Just finished it; made me laugh.
Themes: global warming and the scientific controversy around it; academic life and especially funding of academic research; the onset of old age and what it means for a man about his sex life, his health, his relationship with his children, his marriage(s), his career and especially his reputation and legacy; greed of all kinds; how humanity might be able to face up to and deal with problems as serious as global warming.
Plot summary: Main character, physicist Michael Beard, heads a UK government-funded research institute on global warming, mainly because he won a Nobel prize, many years ago, for a piece of work on relativity. He provides scientific gravitas, and accepted the role because his career has been less than glorious since the Nobel. A group of younger, more able physicists at the institute includes Tom Aldous, all of whom Beard finds unimpressive yet threatening, with their energy and idealism. When he discovers both that his latest wife is having an affair and that she may truly be 'the one' (though the two facts could be connected), in a dejected moment he agrees to go on a global warming fact-finding mission to the Arctic. It's a shambles of poor organisation and selfishness, without much hard science being done.
On his return, he finds his wife Patrice is also having an affair with Aldous, whom he introduced to her. A heated discussion in Beard's kitchen results in Tom slipping and hitting his head, and dying. Beard successfully frames his wife's other lover, a builder called Tarpin, for the death, but he does have Aldous' research notes on photosynthesis, which they were discussing. He builds his further reputation on it, obscuring the fact that it was not his own work. He becomes an authority on solar power and artificial photosynthesis, finding venture capital, an excellent project manager, Toby Hammer, and a site in the US to build the first experimental power plant.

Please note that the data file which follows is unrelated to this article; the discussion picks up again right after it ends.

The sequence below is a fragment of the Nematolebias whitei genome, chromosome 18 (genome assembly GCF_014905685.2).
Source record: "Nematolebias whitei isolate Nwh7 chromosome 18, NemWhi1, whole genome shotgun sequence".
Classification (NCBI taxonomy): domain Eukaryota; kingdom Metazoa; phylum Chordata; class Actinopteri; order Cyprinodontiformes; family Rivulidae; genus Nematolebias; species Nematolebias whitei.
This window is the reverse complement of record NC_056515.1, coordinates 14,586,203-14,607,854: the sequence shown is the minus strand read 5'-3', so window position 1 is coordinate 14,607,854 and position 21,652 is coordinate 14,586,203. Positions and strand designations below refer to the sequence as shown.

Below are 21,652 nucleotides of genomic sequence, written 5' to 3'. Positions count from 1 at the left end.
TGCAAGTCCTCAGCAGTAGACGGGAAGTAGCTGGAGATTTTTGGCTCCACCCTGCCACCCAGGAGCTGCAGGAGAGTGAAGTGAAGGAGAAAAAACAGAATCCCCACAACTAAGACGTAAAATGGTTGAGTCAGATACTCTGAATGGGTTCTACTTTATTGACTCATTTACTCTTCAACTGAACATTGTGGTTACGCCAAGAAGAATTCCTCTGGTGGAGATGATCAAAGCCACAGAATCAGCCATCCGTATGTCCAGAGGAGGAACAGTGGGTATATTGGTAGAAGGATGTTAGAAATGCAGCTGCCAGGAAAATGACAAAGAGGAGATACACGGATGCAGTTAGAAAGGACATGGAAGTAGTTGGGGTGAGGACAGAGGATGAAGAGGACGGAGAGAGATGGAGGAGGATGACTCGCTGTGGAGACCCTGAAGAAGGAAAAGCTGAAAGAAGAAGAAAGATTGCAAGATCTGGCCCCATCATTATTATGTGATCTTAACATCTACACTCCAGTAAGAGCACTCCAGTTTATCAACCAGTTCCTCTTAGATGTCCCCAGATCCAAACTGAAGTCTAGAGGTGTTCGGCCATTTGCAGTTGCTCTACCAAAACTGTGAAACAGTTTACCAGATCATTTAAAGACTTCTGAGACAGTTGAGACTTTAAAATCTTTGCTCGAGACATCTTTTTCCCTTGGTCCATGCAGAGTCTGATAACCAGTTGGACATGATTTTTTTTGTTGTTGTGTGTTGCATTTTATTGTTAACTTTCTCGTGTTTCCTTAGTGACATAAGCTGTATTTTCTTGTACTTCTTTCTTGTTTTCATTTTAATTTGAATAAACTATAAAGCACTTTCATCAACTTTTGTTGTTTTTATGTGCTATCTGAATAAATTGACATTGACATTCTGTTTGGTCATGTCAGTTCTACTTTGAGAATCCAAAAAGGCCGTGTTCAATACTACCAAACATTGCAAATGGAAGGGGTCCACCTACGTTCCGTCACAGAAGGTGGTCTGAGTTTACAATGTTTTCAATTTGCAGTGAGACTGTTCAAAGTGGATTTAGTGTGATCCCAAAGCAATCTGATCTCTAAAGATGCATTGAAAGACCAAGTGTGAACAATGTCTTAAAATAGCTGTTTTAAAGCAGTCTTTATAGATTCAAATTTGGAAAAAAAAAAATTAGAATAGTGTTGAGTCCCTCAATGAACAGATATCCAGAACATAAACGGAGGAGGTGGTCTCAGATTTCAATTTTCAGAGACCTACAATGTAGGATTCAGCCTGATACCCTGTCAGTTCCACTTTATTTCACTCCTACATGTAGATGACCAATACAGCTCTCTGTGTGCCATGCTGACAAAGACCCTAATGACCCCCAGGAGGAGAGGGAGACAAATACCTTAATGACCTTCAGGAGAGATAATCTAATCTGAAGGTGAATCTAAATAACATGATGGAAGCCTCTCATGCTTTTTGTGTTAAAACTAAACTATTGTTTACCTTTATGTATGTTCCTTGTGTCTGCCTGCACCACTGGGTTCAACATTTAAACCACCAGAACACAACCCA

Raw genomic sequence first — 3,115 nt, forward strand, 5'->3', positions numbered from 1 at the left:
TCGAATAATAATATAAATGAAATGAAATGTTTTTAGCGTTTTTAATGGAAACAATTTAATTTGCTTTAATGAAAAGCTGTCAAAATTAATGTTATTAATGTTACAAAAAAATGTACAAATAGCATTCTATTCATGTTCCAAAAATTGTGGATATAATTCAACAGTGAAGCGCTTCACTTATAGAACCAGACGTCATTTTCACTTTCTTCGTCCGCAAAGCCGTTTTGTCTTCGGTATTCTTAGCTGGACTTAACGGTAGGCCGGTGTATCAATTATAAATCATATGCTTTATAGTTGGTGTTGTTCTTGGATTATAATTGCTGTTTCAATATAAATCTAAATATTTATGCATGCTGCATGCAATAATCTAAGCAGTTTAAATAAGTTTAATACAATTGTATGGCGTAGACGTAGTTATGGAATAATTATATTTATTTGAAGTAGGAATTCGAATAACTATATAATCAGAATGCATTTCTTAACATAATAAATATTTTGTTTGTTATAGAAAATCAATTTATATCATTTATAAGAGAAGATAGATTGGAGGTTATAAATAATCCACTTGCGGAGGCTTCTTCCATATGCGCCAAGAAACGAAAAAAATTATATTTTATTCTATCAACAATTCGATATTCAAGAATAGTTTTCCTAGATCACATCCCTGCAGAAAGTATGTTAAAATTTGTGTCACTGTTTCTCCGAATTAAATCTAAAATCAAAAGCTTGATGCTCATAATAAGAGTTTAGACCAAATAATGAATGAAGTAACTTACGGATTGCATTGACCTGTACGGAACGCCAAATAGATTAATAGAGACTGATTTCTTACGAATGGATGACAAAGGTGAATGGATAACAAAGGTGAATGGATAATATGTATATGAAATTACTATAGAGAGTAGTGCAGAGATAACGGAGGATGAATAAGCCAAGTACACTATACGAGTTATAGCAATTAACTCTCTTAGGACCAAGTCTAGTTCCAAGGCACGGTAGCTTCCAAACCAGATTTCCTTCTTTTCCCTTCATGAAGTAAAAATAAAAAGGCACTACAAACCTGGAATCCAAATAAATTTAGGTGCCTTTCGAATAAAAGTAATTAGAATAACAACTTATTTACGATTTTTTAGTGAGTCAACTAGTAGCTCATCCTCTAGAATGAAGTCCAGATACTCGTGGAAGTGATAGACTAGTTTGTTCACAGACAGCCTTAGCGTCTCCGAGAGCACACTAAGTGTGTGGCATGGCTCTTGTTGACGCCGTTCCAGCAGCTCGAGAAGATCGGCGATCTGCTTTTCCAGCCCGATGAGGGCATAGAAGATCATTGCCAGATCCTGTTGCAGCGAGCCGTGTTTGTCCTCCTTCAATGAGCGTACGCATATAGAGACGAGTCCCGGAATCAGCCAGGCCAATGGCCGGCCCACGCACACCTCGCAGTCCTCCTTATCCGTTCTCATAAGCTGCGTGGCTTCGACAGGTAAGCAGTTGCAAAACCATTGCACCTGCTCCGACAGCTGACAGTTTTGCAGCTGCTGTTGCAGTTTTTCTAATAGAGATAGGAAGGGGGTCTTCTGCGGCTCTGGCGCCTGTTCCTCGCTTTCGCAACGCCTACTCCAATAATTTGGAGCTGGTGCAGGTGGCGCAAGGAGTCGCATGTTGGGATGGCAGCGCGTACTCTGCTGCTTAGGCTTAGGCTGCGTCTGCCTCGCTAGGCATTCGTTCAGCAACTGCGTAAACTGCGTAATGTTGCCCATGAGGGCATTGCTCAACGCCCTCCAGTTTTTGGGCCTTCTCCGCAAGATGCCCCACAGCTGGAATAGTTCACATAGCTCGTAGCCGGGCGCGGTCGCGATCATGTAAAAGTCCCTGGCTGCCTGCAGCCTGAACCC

His new girlfriend Melissa adores him, and she's a good cook; perfect for a glutton. But she desperately wants a child, and eventually becomes pregnant by him, and has a daughter, with whom Beard has a warm though intermittent relationship. Out in sunny New Mexico, he also sleeps with (and not much more than that) another girlfriend, Darlene, a waitress (more food). He's just about managing to keep it all together - the plant's grand opening, his relationships with two women and with his daughter, his obesity and poor health, his relations with his investors - when events coalesce against him. Melissa and Darlene meet and find out about each other at first hand, a British government lawyer appears, to sue him over having stolen Aldous' work, which makes his project manager resign, and the investors disappear, and Tarpin reappears after his jail sentence and smashes all his solar panels. The novel ends with him sitting over a meal (of course) as Darlene and Melissa storm into the restaurant, with his daughter by Melissa, Catriona, skipping in front. As he rises, he feels his heart swell; with love for his daughter? with indigestion? with another heart attack?
The book's a departure for McEwan, more sardonic and farcical than his other novels, and has been favourably reviewed in the UK. Here's an interview with him on his publisher's website:
A well-drawn anti-hero, who's also a metaphor, some marvellous set pieces. I found it a fine entertainment.